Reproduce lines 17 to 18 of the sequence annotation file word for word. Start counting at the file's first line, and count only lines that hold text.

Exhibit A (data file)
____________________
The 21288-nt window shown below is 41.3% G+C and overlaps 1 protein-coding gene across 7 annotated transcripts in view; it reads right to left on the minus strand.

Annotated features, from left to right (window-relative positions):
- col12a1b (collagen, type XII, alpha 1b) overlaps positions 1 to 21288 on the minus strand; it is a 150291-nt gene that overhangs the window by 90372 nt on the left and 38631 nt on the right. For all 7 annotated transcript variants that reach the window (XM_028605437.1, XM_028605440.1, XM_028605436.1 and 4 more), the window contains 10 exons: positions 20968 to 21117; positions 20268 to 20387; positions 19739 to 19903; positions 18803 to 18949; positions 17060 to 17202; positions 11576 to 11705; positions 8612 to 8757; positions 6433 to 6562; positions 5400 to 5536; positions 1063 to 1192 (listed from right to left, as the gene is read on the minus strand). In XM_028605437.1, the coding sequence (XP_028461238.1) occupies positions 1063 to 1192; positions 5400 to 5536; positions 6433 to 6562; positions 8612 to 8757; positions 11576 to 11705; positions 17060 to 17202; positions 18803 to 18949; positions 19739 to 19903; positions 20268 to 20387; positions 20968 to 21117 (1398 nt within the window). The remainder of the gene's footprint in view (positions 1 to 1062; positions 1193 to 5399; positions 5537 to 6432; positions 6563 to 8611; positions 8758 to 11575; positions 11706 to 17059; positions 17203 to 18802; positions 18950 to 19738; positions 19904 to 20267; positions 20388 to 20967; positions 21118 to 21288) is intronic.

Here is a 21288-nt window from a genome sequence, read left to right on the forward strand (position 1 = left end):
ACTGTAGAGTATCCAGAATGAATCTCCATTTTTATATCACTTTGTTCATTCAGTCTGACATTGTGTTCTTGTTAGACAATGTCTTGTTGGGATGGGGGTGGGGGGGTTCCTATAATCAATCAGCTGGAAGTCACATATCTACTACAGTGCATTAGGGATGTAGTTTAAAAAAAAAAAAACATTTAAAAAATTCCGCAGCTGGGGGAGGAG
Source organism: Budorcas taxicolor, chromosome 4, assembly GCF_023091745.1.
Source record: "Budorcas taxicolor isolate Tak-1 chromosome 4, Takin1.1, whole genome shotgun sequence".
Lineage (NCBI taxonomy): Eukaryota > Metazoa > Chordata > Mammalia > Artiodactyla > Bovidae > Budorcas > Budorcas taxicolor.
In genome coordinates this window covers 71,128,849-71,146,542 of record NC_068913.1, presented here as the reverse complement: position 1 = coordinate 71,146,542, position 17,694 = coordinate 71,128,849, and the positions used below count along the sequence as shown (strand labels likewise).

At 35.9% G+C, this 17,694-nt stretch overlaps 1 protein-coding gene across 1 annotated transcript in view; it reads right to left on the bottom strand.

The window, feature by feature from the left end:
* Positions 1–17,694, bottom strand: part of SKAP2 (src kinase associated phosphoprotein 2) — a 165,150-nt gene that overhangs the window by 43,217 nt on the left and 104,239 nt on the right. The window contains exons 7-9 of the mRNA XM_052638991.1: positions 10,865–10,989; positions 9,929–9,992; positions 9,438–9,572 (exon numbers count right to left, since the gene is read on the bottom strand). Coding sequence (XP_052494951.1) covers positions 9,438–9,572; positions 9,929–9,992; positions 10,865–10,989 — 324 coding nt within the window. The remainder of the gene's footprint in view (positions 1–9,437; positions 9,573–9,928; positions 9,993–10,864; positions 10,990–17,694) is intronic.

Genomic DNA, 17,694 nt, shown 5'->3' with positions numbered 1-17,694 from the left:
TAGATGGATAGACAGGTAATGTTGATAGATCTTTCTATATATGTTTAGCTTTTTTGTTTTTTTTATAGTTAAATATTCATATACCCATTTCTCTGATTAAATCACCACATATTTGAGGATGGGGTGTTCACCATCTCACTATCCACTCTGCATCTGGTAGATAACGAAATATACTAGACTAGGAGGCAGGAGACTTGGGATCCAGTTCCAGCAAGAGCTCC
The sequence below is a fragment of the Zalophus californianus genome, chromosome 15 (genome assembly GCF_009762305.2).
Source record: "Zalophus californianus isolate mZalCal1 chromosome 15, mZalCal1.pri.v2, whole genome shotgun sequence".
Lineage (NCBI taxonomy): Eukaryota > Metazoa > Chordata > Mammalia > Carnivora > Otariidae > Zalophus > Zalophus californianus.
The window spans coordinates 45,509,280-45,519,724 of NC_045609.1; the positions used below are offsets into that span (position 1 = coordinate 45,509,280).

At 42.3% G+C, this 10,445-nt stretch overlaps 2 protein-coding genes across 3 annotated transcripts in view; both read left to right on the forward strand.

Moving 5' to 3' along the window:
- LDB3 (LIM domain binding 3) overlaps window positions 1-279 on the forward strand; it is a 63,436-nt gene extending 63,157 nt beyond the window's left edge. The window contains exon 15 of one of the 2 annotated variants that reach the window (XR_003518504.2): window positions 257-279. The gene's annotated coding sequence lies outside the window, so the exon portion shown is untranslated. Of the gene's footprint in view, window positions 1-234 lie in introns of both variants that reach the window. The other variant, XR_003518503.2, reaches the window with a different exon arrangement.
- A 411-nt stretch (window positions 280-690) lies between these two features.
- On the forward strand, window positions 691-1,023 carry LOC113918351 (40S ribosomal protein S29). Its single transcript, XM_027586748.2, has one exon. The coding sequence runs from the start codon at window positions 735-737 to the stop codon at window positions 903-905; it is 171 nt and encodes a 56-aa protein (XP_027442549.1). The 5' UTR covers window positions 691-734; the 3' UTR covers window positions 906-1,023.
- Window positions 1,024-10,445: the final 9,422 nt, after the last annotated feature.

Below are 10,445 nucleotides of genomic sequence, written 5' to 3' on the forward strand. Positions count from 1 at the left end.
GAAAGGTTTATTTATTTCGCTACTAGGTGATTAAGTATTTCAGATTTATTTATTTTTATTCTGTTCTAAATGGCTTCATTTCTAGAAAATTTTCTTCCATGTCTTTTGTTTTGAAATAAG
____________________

Lineage (NCBI taxonomy): Eukaryota > Metazoa > Chordata > Mammalia > Carnivora > Otariidae > Zalophus > Zalophus californianus.
The window spans coordinates 45,509,280-45,519,724 of NC_045609.1; the positions used below are offsets into that span (position 1 = coordinate 45,509,280).